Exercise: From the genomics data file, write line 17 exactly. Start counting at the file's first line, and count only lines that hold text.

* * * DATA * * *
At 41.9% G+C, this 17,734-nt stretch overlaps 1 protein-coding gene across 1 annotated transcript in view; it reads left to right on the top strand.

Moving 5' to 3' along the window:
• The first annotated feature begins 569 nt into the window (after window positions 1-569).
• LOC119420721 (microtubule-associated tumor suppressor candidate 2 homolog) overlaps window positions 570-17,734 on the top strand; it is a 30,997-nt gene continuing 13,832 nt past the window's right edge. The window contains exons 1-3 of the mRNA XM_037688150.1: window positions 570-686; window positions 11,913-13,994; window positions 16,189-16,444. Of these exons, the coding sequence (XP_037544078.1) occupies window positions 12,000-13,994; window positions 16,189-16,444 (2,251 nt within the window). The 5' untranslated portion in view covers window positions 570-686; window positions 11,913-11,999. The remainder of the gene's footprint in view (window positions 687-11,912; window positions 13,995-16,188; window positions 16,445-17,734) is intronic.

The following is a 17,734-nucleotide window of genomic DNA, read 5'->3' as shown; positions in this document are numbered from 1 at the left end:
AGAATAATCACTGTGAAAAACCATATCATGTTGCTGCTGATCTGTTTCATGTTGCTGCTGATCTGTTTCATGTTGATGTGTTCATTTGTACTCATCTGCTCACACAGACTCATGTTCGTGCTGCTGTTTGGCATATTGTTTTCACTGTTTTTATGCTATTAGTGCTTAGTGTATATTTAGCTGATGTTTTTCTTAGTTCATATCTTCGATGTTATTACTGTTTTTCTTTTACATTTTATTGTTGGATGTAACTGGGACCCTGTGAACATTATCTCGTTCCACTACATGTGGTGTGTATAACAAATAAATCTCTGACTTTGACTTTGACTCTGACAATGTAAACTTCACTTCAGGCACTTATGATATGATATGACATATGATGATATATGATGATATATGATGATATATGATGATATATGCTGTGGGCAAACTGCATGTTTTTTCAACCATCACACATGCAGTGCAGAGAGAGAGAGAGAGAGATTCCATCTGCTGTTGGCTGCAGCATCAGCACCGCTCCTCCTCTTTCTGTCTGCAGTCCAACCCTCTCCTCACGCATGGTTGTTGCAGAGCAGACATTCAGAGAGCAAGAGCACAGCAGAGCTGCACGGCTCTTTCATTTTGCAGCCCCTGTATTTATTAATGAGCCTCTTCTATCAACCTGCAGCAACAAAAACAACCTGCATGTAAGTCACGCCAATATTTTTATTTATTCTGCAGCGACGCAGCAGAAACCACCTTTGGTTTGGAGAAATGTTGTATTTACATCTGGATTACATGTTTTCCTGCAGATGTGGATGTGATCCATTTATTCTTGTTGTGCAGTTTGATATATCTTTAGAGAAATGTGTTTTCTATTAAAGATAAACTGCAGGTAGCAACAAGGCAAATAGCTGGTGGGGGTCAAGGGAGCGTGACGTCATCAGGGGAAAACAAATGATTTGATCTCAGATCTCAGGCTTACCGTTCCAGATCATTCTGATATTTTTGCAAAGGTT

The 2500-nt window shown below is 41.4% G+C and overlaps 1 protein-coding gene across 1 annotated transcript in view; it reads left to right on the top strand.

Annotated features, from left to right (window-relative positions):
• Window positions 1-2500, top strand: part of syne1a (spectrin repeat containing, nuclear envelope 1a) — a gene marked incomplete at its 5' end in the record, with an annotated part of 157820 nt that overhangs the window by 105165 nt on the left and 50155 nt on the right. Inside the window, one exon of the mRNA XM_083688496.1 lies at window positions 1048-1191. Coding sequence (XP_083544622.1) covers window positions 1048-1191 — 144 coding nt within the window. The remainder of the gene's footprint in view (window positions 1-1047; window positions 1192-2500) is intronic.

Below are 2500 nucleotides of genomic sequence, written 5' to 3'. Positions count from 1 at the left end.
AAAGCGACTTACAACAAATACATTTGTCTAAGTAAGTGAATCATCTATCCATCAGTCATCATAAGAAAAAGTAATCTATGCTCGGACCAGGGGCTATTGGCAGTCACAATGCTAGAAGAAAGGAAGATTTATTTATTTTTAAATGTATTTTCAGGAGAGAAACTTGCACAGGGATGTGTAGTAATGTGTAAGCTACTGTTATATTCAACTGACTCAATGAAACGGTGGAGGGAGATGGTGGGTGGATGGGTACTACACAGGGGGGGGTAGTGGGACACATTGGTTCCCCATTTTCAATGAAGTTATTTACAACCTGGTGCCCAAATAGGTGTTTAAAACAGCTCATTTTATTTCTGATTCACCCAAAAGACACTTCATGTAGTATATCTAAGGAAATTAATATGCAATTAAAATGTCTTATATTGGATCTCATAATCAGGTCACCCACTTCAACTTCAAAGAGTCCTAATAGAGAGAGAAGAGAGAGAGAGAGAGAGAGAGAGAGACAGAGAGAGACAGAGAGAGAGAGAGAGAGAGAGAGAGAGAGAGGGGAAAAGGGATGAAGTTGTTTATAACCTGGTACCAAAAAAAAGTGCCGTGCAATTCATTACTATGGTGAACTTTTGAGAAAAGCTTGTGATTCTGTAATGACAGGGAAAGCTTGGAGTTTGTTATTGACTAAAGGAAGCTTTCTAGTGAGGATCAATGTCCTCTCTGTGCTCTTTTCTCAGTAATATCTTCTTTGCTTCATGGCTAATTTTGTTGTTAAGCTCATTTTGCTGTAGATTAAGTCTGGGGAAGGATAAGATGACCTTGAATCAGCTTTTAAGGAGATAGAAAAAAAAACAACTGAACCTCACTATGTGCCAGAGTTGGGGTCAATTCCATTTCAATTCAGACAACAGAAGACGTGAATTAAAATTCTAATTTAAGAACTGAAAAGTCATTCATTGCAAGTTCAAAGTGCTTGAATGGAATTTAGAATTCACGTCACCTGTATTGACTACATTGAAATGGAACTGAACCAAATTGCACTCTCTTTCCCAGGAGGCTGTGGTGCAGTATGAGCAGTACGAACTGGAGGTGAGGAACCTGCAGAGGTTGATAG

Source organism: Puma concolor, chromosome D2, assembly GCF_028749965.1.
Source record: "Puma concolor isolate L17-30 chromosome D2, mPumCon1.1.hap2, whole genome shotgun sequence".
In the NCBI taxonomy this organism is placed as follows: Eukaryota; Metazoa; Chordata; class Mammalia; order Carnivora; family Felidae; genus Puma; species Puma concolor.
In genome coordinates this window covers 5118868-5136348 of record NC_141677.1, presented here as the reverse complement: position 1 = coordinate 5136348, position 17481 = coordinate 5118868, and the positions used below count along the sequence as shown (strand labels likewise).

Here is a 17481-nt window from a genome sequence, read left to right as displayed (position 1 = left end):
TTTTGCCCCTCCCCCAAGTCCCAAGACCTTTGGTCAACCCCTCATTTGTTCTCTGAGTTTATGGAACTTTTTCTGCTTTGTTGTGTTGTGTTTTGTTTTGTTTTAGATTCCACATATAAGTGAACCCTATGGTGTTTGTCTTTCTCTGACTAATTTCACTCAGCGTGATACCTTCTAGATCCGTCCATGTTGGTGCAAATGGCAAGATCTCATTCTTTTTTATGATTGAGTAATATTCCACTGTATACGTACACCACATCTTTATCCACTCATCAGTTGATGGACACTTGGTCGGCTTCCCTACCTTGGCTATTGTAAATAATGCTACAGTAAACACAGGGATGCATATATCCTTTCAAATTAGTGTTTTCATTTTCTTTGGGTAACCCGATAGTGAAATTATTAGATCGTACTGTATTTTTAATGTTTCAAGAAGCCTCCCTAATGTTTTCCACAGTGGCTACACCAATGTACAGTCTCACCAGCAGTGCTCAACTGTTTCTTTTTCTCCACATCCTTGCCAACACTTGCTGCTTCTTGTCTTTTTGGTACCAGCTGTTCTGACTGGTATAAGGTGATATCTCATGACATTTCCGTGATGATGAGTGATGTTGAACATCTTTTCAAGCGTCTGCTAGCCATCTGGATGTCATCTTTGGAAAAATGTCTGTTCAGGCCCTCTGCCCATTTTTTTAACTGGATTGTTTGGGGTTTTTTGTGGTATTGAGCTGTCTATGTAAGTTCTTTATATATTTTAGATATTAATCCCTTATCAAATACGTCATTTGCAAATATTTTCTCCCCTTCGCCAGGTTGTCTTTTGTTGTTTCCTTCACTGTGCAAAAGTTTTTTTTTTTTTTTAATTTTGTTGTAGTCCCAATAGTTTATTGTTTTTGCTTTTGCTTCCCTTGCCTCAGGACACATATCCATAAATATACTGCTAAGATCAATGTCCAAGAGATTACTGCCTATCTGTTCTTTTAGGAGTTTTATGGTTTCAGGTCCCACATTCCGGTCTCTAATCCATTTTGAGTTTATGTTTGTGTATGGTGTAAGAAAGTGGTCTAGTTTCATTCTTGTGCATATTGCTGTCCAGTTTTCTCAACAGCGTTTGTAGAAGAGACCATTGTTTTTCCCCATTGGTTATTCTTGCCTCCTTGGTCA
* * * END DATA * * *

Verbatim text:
TTTTGCCCCTCCCCCAAGTCCCAAGACCTTTGGTCAACCCCTCATTTGTTCTCTGAGTTTATGGAACTTTTTCTGCTTTGTTGTGTTGTGTTTTGTTTTGTTTTAGATTCCACATATAAGTGAACCCTATGGTGTTTGTCTTTCTCTGACTAATTTCACTCAGCGTGATACCTTCTAGATCCGTCCATGTTGGTGCAAATGGCAAGATCTCATTCTTTTTTATGATTGAGTAATATTCCACTGTATACGTACACCACATCTTTATCCACTCATCAGTTGATGGACACTTGGTCGGCTTCCCTACCTTGGCTATTGTAAATAATGCTACAGTAAACACAGGGATGCATATATCCTTTCAAATTAGTGTTTTCATTTTCTTTGGGTAACCCGATAGTGAAATTATTAGATCGTACTGTATTTTTAATGTTTCAAGAAGCCTCCCTAATGTTTTCCACAGTGGCTACACCAATGTACAGTCTCACCAGCAGTGCTCAACTGTTTCTTTTTCTCCACATCCTTGCCAACACTTGCTGCTTCTTGTCTTTTTGGTACCAGCTGTTCTGACTGGTATAAGGTGATATCTCATGACATTTCCGTGATGATGAGTGATGTTGAACATCTTTTCAAGCGTCTGCTAGCCATCTGGATGTCATCTTTGGAAAAATGTCTGTTCAGGCCCTCTGCCCATTTTTTTAACTGGATTGTTTGGGGTTTTTTGTGGTATTGAGCTGTCTATGTAAGTTCTTTATATATTTTAGATATTAATCCCTTATCAAATACGTCATTTGCAAATATTTTCTCCCCTTCGCCAGGTTGTCTTTTGTTGTTTCCTTCACTGTGCAAAAGTTTTTTTTTTTTTTTAATTTTGTTGTAGTCCCAATAGTTTATTGTTTTTGCTTTTGCTTCCCTTGCCTCAGGACACATATCCATAAATATACTGCTAAGATCAATGTCCAAGAGATTACTGCCTATCTGTTCTTTTAGGAGTTTTATGGTTTCAGGTCCCACATTCCGGTCTCTAATCCATTTTGAGTTTATGTTTGTGTATGGTGTAAGAAAGTGGTCTAGTTTCATTCTTGTGCATATTGCTGTCCAGTTTTCTCAACAGCGTTTGTAGAAGAGACCATTGTTTTTCCCCATTGGTTATTCTTGCCTCCTTGGTCA